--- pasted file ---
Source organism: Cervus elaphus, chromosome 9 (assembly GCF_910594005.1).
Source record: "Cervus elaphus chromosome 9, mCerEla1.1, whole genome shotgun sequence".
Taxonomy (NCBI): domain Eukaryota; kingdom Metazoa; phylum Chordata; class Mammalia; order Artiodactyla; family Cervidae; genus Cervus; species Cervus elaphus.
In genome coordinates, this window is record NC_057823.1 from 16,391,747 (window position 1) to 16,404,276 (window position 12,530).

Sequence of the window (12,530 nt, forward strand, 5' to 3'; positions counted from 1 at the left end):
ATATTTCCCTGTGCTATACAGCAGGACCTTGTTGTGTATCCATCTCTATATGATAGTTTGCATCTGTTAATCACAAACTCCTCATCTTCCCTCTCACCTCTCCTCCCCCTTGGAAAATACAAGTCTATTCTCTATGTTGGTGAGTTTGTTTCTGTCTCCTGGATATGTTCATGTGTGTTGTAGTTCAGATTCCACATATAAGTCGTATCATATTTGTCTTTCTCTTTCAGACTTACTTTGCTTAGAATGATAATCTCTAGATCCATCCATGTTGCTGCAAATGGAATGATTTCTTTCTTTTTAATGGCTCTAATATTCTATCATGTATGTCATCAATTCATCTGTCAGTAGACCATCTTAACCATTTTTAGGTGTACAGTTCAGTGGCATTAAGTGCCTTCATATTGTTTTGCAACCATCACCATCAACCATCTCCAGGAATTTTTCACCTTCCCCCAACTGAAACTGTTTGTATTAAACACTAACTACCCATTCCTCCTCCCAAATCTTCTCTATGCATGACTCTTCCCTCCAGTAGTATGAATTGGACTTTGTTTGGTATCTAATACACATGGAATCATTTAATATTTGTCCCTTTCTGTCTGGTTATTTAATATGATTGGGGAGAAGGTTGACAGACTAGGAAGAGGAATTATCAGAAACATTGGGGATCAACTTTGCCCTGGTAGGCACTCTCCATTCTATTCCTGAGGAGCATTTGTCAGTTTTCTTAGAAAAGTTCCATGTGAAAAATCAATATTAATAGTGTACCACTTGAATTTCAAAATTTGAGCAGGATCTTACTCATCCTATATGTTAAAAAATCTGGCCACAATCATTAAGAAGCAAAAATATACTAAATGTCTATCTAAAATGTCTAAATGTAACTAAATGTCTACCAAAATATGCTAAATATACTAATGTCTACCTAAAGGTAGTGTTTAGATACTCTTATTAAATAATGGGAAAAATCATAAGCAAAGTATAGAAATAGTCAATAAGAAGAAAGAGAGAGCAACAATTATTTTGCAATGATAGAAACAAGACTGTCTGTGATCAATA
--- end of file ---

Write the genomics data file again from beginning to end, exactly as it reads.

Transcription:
Source organism: Cervus elaphus, chromosome 9 (assembly GCF_910594005.1).
Source record: "Cervus elaphus chromosome 9, mCerEla1.1, whole genome shotgun sequence".
Taxonomy (NCBI): domain Eukaryota; kingdom Metazoa; phylum Chordata; class Mammalia; order Artiodactyla; family Cervidae; genus Cervus; species Cervus elaphus.
In genome coordinates, this window is record NC_057823.1 from 16,391,747 (window position 1) to 16,404,276 (window position 12,530).

Sequence of the window (12,530 nt, forward strand, 5' to 3'; positions counted from 1 at the left end):
ATATTTCCCTGTGCTATACAGCAGGACCTTGTTGTGTATCCATCTCTATATGATAGTTTGCATCTGTTAATCACAAACTCCTCATCTTCCCTCTCACCTCTCCTCCCCCTTGGAAAATACAAGTCTATTCTCTATGTTGGTGAGTTTGTTTCTGTCTCCTGGATATGTTCATGTGTGTTGTAGTTCAGATTCCACATATAAGTCGTATCATATTTGTCTTTCTCTTTCAGACTTACTTTGCTTAGAATGATAATCTCTAGATCCATCCATGTTGCTGCAAATGGAATGATTTCTTTCTTTTTAATGGCTCTAATATTCTATCATGTATGTCATCAATTCATCTGTCAGTAGACCATCTTAACCATTTTTAGGTGTACAGTTCAGTGGCATTAAGTGCCTTCATATTGTTTTGCAACCATCACCATCAACCATCTCCAGGAATTTTTCACCTTCCCCCAACTGAAACTGTTTGTATTAAACACTAACTACCCATTCCTCCTCCCAAATCTTCTCTATGCATGACTCTTCCCTCCAGTAGTATGAATTGGACTTTGTTTGGTATCTAATACACATGGAATCATTTAATATTTGTCCCTTTCTGTCTGGTTATTTAATATGATTGGGGAGAAGGTTGACAGACTAGGAAGAGGAATTATCAGAAACATTGGGGATCAACTTTGCCCTGGTAGGCACTCTCCATTCTATTCCTGAGGAGCATTTGTCAGTTTTCTTAGAAAAGTTCCATGTGAAAAATCAATATTAATAGTGTACCACTTGAATTTCAAAATTTGAGCAGGATCTTACTCATCCTATATGTTAAAAAATCTGGCCACAATCATTAAGAAGCAAAAATATACTAAATGTCTATCTAAAATGTCTAAATGTAACTAAATGTCTACCAAAATATGCTAAATATACTAATGTCTACCTAAAGGTAGTGTTTAGATACTCTTATTAAATAATGGGAAAAATCATAAGCAAAGTATAGAAATAGTCAATAAGAAGAAAGAGAGAGCAACAATTATTTTGCAATGATAGAAACAAGACTGTCTGTGATCAATA